Wednesday, August 7, 2013

Happy Birthday, Peter. You would be 101 years old today!

Searching the web for a recipe for Watermelon Rind Soup, a recipe which, by the way, she never found, the recipe for the soup that Peter used to tell us his mother made for them in Marash, Marash Girl looked up gabaklu on the web, and lo and behold, she found the following article (unsigned & uncredited) that she herself had written 7 years ago announcing the award that her father Peter had received from the Union of Marash Armenians in 2006!

Watertown Chapter

On   Saturday Jan 14, 2006, The Union of Marash Armenians, Watertown Chapter, celebrated Armenian Christmas and presented the Man of the Year Award to Peter Bilezikian, "Marash Man of the Year".
Peter accepts the congratulations of the Watertown Chapter, Union of Marash Armenians. Photo by Marash Girl
     Today we honor Peter Bilezikian, who at 93 and a half years old, lives a full and active life, sharing his stories and philosophy with those around him, a philosophy based on a lifetime of courage, hard work, dreams, and faith.

     Peter (Bedros) Bilezikian, strong, vibrant  and independent at 93, was born an American citizen in Marash, Western Armenia, Ottoman Empire, on August 7, 1912, the youngest child of Movses Bilezikian and Yepros Kurtguzian Bilezikian.

     In 1914, Peter's  father Movses returned to the United States with plans to have his family join him, but World War One broke out making communication between Movses and his family literally impossible;  Yepros was left alone to support and care for their four children and her younger sister Mary.

     The war years were difficult.  Rather than attend school, Peter would run to the mountains where he and his Armenian friends carried on their own slingshot war against the Turkish boys -- he still has a scar where a stone from the Turkish boys hit his forehead.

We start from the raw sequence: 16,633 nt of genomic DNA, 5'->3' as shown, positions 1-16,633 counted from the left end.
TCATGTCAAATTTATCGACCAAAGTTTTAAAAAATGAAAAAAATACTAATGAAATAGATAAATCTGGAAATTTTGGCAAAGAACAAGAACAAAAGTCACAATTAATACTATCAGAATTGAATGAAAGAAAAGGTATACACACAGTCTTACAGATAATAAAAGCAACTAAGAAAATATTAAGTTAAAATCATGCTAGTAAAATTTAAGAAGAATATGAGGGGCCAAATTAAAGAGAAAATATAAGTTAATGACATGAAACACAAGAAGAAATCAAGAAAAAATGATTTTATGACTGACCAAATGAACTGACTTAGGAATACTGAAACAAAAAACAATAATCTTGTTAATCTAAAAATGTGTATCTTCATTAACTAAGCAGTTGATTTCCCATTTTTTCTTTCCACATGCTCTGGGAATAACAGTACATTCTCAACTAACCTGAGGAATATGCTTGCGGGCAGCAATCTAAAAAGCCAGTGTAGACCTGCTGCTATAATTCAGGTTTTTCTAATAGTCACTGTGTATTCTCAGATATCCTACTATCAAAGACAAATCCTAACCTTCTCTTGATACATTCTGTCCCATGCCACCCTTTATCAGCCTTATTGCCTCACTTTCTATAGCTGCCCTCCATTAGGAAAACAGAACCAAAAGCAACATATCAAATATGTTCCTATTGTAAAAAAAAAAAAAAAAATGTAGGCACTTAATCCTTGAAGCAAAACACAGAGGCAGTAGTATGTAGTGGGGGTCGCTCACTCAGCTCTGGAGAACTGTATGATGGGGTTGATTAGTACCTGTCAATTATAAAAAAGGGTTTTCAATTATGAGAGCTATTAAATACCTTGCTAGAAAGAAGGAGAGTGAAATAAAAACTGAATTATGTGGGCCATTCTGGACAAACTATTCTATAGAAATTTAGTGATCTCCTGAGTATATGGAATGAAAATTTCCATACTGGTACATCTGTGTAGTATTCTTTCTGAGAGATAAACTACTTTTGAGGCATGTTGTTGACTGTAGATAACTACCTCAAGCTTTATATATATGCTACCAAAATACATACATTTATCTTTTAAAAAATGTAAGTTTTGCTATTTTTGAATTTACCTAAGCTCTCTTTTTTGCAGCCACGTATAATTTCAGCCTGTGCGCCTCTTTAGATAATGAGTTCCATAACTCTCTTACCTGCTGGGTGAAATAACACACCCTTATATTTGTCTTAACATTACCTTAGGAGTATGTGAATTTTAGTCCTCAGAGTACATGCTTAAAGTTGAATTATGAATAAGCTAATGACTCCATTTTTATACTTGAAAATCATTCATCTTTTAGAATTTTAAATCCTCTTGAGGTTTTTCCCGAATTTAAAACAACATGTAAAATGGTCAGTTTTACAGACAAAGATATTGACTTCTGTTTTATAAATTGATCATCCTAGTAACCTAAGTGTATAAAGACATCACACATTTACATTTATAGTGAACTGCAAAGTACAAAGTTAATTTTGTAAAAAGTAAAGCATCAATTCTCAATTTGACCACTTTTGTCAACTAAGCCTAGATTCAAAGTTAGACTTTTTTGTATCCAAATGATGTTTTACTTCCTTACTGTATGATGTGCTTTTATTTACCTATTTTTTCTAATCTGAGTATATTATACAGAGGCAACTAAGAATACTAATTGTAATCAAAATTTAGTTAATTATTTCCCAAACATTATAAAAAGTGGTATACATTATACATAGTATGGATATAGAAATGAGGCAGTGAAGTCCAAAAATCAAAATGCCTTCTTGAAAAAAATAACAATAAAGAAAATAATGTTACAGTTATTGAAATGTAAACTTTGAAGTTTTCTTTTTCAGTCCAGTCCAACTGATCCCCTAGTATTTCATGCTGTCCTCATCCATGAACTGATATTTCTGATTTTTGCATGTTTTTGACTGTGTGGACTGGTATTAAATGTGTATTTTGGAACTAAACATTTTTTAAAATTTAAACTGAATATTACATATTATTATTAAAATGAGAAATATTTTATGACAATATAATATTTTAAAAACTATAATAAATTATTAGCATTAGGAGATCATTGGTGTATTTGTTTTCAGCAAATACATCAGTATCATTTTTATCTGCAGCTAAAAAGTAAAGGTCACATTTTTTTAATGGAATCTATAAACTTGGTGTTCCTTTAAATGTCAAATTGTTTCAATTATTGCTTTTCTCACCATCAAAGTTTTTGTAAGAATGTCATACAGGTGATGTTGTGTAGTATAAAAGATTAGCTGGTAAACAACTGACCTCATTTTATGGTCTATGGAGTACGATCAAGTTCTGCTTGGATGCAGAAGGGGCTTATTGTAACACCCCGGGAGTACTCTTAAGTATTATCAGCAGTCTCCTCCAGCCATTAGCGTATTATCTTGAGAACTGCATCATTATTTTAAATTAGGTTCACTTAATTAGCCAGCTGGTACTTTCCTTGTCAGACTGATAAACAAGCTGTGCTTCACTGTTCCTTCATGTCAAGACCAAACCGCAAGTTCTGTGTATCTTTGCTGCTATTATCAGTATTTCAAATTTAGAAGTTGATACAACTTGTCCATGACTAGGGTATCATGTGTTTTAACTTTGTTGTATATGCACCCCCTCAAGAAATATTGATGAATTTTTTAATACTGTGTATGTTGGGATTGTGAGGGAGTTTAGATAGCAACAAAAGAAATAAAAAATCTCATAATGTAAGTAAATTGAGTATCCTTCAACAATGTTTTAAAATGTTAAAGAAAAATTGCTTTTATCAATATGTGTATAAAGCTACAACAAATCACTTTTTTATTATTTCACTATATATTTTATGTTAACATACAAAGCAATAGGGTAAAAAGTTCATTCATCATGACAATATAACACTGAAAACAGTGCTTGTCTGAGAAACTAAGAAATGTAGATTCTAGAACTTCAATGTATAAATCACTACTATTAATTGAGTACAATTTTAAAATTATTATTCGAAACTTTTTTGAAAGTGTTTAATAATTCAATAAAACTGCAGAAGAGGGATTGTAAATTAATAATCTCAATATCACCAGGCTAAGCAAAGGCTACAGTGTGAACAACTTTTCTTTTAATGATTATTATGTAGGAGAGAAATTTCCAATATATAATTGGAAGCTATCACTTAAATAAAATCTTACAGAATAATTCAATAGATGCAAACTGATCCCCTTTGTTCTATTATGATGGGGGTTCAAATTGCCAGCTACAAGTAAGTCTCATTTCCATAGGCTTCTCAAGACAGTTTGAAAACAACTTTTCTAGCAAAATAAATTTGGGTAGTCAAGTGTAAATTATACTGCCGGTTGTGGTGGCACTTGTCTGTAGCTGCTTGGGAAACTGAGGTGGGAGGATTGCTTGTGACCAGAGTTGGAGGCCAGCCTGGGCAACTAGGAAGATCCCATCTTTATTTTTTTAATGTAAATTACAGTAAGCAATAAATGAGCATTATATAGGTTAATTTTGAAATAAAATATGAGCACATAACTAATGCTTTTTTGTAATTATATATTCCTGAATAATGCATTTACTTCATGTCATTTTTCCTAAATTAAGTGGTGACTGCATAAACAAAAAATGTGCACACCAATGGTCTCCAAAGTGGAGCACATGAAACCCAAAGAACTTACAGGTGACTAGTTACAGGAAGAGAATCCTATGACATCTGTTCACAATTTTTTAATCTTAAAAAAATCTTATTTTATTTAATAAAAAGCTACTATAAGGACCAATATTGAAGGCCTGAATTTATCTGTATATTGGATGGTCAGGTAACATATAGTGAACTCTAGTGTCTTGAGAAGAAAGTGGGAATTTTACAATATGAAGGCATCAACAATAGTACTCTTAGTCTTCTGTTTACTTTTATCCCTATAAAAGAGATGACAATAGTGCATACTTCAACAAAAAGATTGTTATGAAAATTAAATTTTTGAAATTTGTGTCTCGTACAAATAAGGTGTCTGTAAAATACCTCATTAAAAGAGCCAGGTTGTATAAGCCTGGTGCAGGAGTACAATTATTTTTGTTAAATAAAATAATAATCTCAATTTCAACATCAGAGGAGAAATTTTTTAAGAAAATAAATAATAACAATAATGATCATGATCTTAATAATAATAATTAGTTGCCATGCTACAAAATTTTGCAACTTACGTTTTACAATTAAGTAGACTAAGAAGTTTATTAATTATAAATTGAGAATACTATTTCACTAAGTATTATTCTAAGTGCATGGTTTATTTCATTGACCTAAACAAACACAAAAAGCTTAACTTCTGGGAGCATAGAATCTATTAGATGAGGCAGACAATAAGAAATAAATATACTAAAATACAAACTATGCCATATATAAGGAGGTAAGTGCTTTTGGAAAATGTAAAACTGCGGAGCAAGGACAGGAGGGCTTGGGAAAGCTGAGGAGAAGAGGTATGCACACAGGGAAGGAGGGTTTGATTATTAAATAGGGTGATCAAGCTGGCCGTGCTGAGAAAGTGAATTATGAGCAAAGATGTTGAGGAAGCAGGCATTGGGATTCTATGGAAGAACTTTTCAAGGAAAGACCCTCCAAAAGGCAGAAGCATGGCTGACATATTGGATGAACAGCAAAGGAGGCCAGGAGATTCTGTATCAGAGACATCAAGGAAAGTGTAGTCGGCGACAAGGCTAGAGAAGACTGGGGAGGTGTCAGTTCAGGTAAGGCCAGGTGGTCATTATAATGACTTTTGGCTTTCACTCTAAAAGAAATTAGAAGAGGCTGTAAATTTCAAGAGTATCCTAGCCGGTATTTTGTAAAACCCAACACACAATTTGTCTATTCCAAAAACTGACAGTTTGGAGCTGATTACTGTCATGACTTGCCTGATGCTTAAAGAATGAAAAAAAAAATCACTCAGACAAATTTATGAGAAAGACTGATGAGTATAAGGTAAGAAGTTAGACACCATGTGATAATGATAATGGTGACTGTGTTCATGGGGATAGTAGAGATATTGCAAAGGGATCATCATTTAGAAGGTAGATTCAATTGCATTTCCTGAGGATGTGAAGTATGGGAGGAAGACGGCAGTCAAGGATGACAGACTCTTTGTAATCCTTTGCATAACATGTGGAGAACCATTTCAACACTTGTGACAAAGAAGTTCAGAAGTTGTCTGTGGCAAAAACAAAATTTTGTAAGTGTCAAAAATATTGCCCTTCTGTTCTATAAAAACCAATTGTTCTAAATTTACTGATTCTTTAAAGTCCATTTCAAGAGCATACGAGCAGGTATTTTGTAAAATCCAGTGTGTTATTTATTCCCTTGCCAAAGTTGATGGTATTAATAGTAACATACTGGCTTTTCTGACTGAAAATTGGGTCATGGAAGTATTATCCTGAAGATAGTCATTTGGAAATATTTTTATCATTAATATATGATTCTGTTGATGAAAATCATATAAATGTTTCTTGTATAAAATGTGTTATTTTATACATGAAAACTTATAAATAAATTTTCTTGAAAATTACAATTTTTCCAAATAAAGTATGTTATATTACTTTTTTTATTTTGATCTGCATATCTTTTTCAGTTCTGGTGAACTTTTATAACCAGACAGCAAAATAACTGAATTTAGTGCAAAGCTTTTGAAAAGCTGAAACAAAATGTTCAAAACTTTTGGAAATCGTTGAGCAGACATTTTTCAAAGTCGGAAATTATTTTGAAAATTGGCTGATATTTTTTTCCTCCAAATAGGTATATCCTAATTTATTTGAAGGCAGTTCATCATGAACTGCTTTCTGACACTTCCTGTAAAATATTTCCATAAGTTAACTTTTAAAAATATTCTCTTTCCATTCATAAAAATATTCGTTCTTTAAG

Peter can never forget walking over dead people in the streets of Marash where he used to play, seeing children with stomachs bloated from hunger, witnessing the carts clearing the streets of dead bodies.  He often relates his close call with death when a bullet singed his cowlick. He remembers fleeing with his family from one house to another to another on a moment's notice in an effort to avoid being sent to Der Zor (the death camps) . . . Young Peter, however, saw all this as simply a part of life . . . and continued fearless through the streets of Marash.

     Unable to return to his family in Turkey because of the war, and not knowing whether or not they were still living, Movses, in the U.S. in 1921,  finally learned that his wife and children were indeed alive and well. With the help of Brewer Eddy, Executive Secretary of the Board of Foreign Missions, Movses sent money to his family in Marash for their safe passage to the United States. In 1922, Yepros, all alone with only her children,  left Marash on foot to walk to Aleppo, with the two younger children (Peter and Rosie) in saddlebags on the sides of a burro.